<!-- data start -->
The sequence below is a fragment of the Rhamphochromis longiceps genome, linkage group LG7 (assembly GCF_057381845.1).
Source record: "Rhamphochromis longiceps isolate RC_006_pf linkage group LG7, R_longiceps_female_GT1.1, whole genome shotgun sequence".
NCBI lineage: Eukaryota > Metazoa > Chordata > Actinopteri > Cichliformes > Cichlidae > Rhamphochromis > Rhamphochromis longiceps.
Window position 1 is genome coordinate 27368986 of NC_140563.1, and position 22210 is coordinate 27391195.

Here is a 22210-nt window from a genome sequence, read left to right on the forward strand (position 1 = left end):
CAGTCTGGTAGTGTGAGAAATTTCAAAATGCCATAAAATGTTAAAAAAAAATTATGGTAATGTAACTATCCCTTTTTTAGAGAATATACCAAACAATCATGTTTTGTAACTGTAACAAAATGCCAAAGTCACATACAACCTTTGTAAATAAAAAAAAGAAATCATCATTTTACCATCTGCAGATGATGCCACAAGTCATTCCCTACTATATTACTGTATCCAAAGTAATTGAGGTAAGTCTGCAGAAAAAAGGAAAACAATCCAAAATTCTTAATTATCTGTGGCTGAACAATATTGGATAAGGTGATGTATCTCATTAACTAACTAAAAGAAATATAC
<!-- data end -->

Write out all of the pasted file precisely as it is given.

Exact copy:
The sequence below is a fragment of the Rhamphochromis longiceps genome, linkage group LG7 (assembly GCF_057381845.1).
Source record: "Rhamphochromis longiceps isolate RC_006_pf linkage group LG7, R_longiceps_female_GT1.1, whole genome shotgun sequence".
NCBI lineage: Eukaryota > Metazoa > Chordata > Actinopteri > Cichliformes > Cichlidae > Rhamphochromis > Rhamphochromis longiceps.
Window position 1 is genome coordinate 27368986 of NC_140563.1, and position 22210 is coordinate 27391195.

Here is a 22210-nt window from a genome sequence, read left to right on the forward strand (position 1 = left end):
CAGTCTGGTAGTGTGAGAAATTTCAAAATGCCATAAAATGTTAAAAAAAAATTATGGTAATGTAACTATCCCTTTTTTAGAGAATATACCAAACAATCATGTTTTGTAACTGTAACAAAATGCCAAAGTCACATACAACCTTTGTAAATAAAAAAAAGAAATCATCATTTTACCATCTGCAGATGATGCCACAAGTCATTCCCTACTATATTACTGTATCCAAAGTAATTGAGGTAAGTCTGCAGAAAAAAGGAAAACAATCCAAAATTCTTAATTATCTGTGGCTGAACAATATTGGATAAGGTGATGTATCTCATTAACTAACTAAAAGAAATATAC